I was just thinking about a time in my past when I was diagnosed with hepatitis C. I had no idea that I had this chronic disease until it was discovered quite by accident from a blood test taken at a health fair. When the diagnosis was made, I was floored! How could this be? I felt fine!
I began studying the disease and discovered that over time, it could destroy my liver or create liver cancer. I was horrified! But also, this was the first time in my life that I started thinking about life. It seems like over time, we tend to take life for granted, or rather we just don’t think about it much. When something life threatening hits a person, we tend to create scenarios. We invent a mental picture of our futures and the mind sometimes accepts that picture.
The same kinds of things happen with nicotine addiction, I think. We start smoking with confidence in our health and assume that we could never be harmed by the effects of this highly addictive drug. We create this perfect image in our minds of a completely healthy self. In our mental picture, we see ourselves smoking with no consequences. We become our own worst enemy.
After being firmly addicted, at times we realize that perhaps our mental picture of ourselves isn’t actually helping us to achieve the goal of a wonderful life. We challenge the mental image of ourselves, and as is normal for the mind, we create a new scenario, or rather, we think about creating a new scenario.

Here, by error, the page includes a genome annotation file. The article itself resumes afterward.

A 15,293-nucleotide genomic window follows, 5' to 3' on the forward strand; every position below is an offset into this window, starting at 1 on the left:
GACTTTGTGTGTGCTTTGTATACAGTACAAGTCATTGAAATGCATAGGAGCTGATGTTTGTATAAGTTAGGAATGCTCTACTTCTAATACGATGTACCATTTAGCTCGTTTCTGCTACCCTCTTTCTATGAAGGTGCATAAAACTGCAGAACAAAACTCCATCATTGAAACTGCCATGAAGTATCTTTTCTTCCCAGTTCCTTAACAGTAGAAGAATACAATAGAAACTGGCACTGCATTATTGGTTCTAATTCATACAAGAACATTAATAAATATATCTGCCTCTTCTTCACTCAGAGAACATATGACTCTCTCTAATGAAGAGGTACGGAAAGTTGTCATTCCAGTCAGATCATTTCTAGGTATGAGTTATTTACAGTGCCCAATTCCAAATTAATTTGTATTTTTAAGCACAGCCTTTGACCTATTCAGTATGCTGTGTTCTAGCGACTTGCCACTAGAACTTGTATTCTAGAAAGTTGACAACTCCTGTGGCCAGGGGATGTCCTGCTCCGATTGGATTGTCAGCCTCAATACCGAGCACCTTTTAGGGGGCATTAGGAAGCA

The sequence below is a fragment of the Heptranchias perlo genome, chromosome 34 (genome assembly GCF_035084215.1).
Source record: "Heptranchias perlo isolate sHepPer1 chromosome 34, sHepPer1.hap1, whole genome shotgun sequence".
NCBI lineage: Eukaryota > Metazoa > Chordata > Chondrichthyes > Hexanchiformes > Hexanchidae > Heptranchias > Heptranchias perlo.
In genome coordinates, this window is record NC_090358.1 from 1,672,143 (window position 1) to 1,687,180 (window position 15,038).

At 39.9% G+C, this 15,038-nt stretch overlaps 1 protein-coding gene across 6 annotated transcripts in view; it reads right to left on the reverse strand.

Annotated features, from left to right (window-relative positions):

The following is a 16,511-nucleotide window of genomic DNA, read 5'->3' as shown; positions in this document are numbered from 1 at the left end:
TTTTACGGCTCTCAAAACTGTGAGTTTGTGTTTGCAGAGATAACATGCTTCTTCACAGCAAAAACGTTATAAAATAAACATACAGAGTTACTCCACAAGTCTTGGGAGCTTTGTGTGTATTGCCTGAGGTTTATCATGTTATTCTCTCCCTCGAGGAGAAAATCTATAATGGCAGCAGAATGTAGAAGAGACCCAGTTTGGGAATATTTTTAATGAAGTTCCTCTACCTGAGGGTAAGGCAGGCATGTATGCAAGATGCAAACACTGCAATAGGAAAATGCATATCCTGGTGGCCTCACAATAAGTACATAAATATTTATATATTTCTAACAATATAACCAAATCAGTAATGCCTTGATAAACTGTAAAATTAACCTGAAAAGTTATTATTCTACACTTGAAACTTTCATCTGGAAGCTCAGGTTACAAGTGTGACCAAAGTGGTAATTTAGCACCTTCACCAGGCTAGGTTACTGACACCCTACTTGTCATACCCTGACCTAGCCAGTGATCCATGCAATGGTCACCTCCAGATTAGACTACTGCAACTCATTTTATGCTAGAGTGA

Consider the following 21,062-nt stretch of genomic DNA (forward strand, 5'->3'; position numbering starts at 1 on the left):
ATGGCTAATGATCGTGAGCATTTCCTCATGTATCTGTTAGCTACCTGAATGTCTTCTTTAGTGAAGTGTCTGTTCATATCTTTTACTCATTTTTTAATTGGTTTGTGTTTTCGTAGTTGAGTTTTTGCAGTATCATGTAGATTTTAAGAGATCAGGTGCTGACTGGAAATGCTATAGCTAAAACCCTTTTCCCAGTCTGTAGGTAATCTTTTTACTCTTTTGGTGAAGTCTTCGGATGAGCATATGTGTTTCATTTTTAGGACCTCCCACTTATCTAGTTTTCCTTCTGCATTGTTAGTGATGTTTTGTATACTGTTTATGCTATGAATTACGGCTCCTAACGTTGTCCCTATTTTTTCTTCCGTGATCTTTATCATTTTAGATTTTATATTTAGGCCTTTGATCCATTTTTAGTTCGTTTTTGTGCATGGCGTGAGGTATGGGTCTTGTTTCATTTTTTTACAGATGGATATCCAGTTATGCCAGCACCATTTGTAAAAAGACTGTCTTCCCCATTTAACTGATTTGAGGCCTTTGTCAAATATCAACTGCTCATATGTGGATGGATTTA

This generates fear because we’re challenging what we’ve always accepted as normal. And because of our addictions, the mind rejects the thought of a different perception of life because it’s just not convenient. It’s easier to keep the same mental picture in place. But if we really start thinking about it, the mind starts creating all new scenarios. Ones where we’re suffering from the pain of withdrawal. Ones where we see all of the discomforts that we somehow know that we’ll feel.
This is why preparation is so important in my opinion. This is the time when we begin accepting a new picture of ourselves. When we prove to ourselves that we can change our mental image into something more positive and over time, we become convinced that we really can beat the addiction and change ourselves forever!
Quitting in reality is a truly positive experience. And it’s one that teaches us a lot about ourselves and how we perceive the world around us. And I think that along the way, we find a new love of life. A desire to see things a little more perfectly than they were before.
Once we get past the initial first hard weeks, or for some months, we begin to naturally create a new scenario of ourselves. A new image of what we are and we see ourselves as nonsmokers. Once the image is changed, I think the journey becomes easier.
So when you’re struggling, and you think the journey will never end. When you find your resolve waning. These are the times to remember the image of yourself as a nonsmoker. These are the times to think of the seeds you are now sowing for the future. Seeds of health and freedom. Seeds of peace and happiness.
And with each passing day, these seeds grow! But we must nurture them at first. They’re very precious to us and as such must be cared for throughout the journey because in the end we prove not only to ourselves but to those that love us that we will fight for our future! We will fight for our pride and for our freedom! We will fight for the new life that only we can create for ourselves!
How will your future look? The choice is yours and yours alone. I do hope you choose freedom and life . . . .
ONWARD TO FREEDOM!!!